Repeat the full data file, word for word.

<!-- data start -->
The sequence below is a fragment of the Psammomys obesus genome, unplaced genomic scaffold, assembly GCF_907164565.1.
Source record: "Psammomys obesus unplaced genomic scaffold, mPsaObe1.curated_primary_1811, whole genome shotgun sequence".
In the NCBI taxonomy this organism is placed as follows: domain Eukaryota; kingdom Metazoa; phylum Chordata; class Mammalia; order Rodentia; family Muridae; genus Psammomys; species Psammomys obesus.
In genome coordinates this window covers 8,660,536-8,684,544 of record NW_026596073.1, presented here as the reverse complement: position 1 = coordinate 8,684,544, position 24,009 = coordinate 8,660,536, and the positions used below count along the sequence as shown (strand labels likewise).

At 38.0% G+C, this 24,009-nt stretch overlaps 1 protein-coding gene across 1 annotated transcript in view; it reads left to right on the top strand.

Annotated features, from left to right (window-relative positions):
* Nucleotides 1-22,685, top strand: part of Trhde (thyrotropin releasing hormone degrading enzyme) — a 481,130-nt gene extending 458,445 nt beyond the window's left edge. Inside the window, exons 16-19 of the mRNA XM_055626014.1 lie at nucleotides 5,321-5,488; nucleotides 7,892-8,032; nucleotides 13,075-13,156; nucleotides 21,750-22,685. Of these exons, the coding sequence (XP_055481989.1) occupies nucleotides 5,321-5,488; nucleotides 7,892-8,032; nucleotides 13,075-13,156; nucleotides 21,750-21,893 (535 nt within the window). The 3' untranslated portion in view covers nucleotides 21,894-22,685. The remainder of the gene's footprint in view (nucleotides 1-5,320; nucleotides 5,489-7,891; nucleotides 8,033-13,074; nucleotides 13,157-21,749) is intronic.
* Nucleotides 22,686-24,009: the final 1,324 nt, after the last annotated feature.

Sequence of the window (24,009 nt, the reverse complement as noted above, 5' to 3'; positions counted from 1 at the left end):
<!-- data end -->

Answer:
The sequence below is a fragment of the Psammomys obesus genome, unplaced genomic scaffold, assembly GCF_907164565.1.
Source record: "Psammomys obesus unplaced genomic scaffold, mPsaObe1.curated_primary_1811, whole genome shotgun sequence".
In the NCBI taxonomy this organism is placed as follows: domain Eukaryota; kingdom Metazoa; phylum Chordata; class Mammalia; order Rodentia; family Muridae; genus Psammomys; species Psammomys obesus.
In genome coordinates this window covers 8,660,536-8,684,544 of record NW_026596073.1, presented here as the reverse complement: position 1 = coordinate 8,684,544, position 24,009 = coordinate 8,660,536, and the positions used below count along the sequence as shown (strand labels likewise).

At 38.0% G+C, this 24,009-nt stretch overlaps 1 protein-coding gene across 1 annotated transcript in view; it reads left to right on the top strand.

Annotated features, from left to right (window-relative positions):
* Nucleotides 1-22,685, top strand: part of Trhde (thyrotropin releasing hormone degrading enzyme) — a 481,130-nt gene extending 458,445 nt beyond the window's left edge. Inside the window, exons 16-19 of the mRNA XM_055626014.1 lie at nucleotides 5,321-5,488; nucleotides 7,892-8,032; nucleotides 13,075-13,156; nucleotides 21,750-22,685. Of these exons, the coding sequence (XP_055481989.1) occupies nucleotides 5,321-5,488; nucleotides 7,892-8,032; nucleotides 13,075-13,156; nucleotides 21,750-21,893 (535 nt within the window). The 3' untranslated portion in view covers nucleotides 21,894-22,685. The remainder of the gene's footprint in view (nucleotides 1-5,320; nucleotides 5,489-7,891; nucleotides 8,033-13,074; nucleotides 13,157-21,749) is intronic.
* Nucleotides 22,686-24,009: the final 1,324 nt, after the last annotated feature.

Sequence of the window (24,009 nt, the reverse complement as noted above, 5' to 3'; positions counted from 1 at the left end):